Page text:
Progya Paul’s work depicts the pathetic aftermath of indiscriminate felling of trees. Scores of nests destroyed, birds rendered homeless. This work again reflected the younger generation’s attachment to nature and their frustration at its destruction.
Lost childhood is only one aspect of Sanjib’s work. To counter the menace of tree felling, he emphasises tree planting and banning of plastic materials.
Udit enthralled the audience with his reactions, bringing to fore the very basic, core values of CMF. What about new challenges, unconventional and out of the box thinking, he wondered. He urged all to steer clear of the safe zone and wander into uncharted territory.
In the era of all pervasive mobile phones and social media, how can the Gods be different ? Labony Burman’s work presents an imaginary but highly stylized form of conversation between Lord Shiva and the Goddess Durga on more mundane issues.
Himan Das, through his work, drew attention to the shrinking number of bees and beehives. There was an urgent need to save flowers and rehabilitate bees from the dangers of mobile towers. Rituparno and Nabin contributed to the debate and both highlighted importance of bees in US and world community at large.
When you are good in drawing cartoons and caricatures, you can occasionally take a dig at your friends and colleagues. After all, they are the ready subjects for your experiments. Sanjay Kamilya , who studies in Govt Art college, played truant this time and made pranks about his friends in cartoons . It was funny and enjoyable.
Ishika Chatterjee has a science background. She used water colour to paint her dreams and her ruminations over career.
Kamil Das’s work is titled ‘ Balance of Argument ‘ . He is in favour of striking the right balance between environment and technology.
Perhaps to preserve and nurture nature, the first step is to recycle essential garbage. Sanhati Saha reminds us of this in her poster. The infamous Bhagar Kando also comes up in her work.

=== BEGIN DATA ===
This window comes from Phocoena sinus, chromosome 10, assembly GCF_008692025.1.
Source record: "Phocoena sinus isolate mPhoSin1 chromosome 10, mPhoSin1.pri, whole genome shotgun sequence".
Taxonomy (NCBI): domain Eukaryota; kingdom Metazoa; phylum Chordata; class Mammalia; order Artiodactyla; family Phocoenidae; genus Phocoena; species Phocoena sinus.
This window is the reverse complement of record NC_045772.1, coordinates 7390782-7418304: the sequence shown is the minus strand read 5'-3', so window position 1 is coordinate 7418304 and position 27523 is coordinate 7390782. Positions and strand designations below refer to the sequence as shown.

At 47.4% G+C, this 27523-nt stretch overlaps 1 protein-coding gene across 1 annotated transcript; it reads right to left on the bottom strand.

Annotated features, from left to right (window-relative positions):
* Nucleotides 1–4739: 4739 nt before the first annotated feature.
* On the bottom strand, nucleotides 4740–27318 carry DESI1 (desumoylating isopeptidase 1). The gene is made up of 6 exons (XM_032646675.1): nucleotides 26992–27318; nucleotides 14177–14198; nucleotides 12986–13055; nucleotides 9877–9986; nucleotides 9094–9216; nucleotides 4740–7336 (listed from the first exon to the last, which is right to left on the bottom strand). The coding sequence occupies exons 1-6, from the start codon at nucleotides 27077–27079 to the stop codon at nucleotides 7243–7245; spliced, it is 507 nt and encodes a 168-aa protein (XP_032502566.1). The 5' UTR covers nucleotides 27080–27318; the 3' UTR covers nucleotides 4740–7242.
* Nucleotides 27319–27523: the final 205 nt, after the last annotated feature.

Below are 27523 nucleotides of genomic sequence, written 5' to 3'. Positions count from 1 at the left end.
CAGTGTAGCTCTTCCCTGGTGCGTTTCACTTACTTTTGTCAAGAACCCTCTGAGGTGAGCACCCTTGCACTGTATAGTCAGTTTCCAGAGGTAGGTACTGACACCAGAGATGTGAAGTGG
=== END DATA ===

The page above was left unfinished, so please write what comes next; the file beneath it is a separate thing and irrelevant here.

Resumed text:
Sandipan karmakar’s work is a simple depiction of reality, full of fun and reality.
Digital art consumes less space, commands more circulation, this is what Sanjit Kumar Paul thinks. His work is influenced by the Pulwama incident.
A bridge on the river Meghna in Bangladesh, on a rain swept day, in muted color and tone. The camera pans a wide area ahead with the road seeming to converge in the hazy distance. This photograph by Gourik Saha drew the attention of all. Shil Bhadra Dutta, one of our juries, expressed his intention to view the whole series captured by Gourik.
Some small incidents bring joy and happiness in life. In Puja Kar’s graphic story, the protagonist is a tad too introvert but enjoys the pitter patter of raindrops to escape the drudgery.
A short documentary on Sukomal Basak, the National Award Winner for an innovative Water Dispenser, was screened by Ananya Adhikary, on behalf of the maker Diganto Dey. The film is aptly named ‘Roadside Scientist’.
In the concluding session of the causerie, Arup Sankar Maitra, a well-known dramatist and a critic, wondered if the concern for environment is over hyped, over emphasized. He drew attention to the tragic fact that an increasingly large number of deaths occur in the sewerages but the news stays in the black hole.
Rituparno Basu observed that the standards of
comics in general were good. It was heartening to note that lady cartoonists are coming up.
Aloke Kar, trustee, announced the dates for the next Art Program 9. He also emphasized the need to activate the now dormant interactive platform ‘ Hoopoe’s Guild”.